Bella Hadid has recently made headlines after she admitted to Womenswear daily that she ‘never felt powerful’ whilst walking the Victoria Secret Fashion Show. In the candid interview, Hadid confessed that her recent stint in Rihanna’s Savage X Fenty show was the first time she felt comfortable posing in her underwear. Rihanna’s show sought to celebrate models of all ages, shapes and races, something not typically visible in Victoria’s Secret’s. However, as Hadid exposes the discomfort she felt whilst modelling as an angel, the timeless question is raised again: are women’s lingerie shows inherently objectifying?
There is often two camps of thought when it comes to shows such as these. At worst they can be seen as an objectifying fantasy catwalk show, and at best can be explained as an empowering platform where women can own their sexuality. The former is rooted in the view that lingerie shows are a male curated collection of women parading their half-naked bodies, as they attempt to sell lingerie to the masses. Many view this as belittling to women, as they are reduced to just their bodies.
However, this can be seen as an oversimplification of the entire genre of lingerie within fashion shows. As for Victoria’s Secret, many of those who make repeated appearances on the show such as Taylor Hill and Adriana Lima, all frequently use the term ‘empowerment’ to describe their experiences. Modelling is one of few careers in which women earn far greater wages than men and it undeniably takes hard work and rigorous training to gain a position walking, which showed be respectively celebrated.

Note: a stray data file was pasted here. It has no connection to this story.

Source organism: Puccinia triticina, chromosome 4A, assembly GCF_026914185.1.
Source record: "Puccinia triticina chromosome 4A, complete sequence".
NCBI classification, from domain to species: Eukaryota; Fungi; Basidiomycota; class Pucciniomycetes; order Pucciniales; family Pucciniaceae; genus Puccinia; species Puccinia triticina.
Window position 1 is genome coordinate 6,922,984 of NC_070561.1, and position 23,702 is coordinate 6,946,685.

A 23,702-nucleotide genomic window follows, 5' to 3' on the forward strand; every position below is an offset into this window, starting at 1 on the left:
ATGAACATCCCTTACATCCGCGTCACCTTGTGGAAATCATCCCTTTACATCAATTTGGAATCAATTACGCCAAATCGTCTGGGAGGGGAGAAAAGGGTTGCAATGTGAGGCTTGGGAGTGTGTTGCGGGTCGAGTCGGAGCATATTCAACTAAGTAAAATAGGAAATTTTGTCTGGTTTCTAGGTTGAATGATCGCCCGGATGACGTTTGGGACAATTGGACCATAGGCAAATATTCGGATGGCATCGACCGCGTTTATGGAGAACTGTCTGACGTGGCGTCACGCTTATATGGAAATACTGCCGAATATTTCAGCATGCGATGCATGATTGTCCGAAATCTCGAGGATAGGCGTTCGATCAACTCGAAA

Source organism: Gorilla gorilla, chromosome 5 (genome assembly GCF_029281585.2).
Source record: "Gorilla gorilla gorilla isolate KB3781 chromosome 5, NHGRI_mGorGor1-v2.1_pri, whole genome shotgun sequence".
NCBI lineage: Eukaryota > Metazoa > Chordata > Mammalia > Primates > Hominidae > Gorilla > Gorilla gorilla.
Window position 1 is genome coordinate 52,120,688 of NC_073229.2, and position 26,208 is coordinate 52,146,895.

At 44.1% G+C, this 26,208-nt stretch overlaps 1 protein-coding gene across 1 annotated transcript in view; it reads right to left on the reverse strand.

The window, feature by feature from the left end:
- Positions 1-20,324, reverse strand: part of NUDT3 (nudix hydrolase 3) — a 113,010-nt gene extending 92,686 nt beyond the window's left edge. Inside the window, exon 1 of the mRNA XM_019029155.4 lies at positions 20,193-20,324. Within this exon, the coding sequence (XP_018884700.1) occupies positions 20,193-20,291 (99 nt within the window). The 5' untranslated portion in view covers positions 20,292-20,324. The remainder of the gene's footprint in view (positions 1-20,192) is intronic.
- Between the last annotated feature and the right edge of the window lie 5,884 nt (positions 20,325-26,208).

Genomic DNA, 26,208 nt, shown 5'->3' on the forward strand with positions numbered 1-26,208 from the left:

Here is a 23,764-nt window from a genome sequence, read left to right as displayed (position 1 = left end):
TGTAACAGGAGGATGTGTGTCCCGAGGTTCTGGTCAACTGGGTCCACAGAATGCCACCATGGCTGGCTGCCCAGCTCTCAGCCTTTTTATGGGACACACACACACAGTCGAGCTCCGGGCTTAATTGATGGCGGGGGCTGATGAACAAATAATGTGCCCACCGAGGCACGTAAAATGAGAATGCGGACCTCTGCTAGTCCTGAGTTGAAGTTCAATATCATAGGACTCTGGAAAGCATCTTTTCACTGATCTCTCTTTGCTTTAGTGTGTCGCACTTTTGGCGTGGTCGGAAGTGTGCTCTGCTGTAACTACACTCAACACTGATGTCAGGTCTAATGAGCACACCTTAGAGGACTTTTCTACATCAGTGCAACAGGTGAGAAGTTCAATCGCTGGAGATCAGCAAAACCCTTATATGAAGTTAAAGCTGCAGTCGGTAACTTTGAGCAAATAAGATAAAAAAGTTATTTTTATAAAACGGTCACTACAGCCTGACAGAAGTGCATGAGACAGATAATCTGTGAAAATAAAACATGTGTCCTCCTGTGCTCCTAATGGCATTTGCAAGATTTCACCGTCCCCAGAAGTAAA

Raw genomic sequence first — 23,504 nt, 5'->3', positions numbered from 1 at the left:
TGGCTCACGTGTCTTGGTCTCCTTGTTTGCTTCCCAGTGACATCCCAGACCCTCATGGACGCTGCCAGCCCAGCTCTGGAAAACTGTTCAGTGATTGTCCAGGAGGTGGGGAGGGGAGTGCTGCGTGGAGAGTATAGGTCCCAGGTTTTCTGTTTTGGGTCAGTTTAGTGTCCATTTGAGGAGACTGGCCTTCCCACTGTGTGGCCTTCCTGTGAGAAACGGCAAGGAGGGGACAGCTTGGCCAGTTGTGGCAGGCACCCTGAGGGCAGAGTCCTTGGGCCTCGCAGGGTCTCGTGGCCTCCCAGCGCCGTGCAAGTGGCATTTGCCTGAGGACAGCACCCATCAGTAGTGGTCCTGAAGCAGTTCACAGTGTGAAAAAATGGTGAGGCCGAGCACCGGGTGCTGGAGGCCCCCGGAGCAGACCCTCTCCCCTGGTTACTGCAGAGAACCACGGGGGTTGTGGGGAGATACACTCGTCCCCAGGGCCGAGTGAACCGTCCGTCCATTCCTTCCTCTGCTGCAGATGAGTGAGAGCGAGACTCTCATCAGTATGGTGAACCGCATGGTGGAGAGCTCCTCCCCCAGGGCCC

However, the show’s inability to reflect modern ideals of diverse beauty is clearly evident in its plummeting interest. There has been a shift in desires for inclusivity, and the show’s narrow conception of beauty isn’t cutting it anymore. Victoria’s Secret’s inability to step into the 21st century, and its insistence of keeping the show to fit an apparent ‘fantasy’ has recently resulted in its shocking cancellation after twenty-three years of running.
Positively, many brands have started to incorporate a more body diverse sample of models, helping to encourage far more women to flaunt their sexuality on their own accord and no one else’s. This more modern take is evident in the Aerie and Rihanna’s Savage X Fenty show, which showcase a variety of races, ages, ethnicities, abilities and more. The shows themselves are far less rigid as models are allowed to walk in the way they please. It is a more clear cut celebration of models alike as it was clearly created through the female lens rather than a platform in which they are able to be gawked at.
So, do I think lingerie fashion shows are always objectifying? No. However, the Victoria’s Secret mould and its copycats are outdated. In the diverse approach taken on by Rihanna and other modern shows, all kinds of beauty are honoured. Ultimately, as shown by Hadid, it works.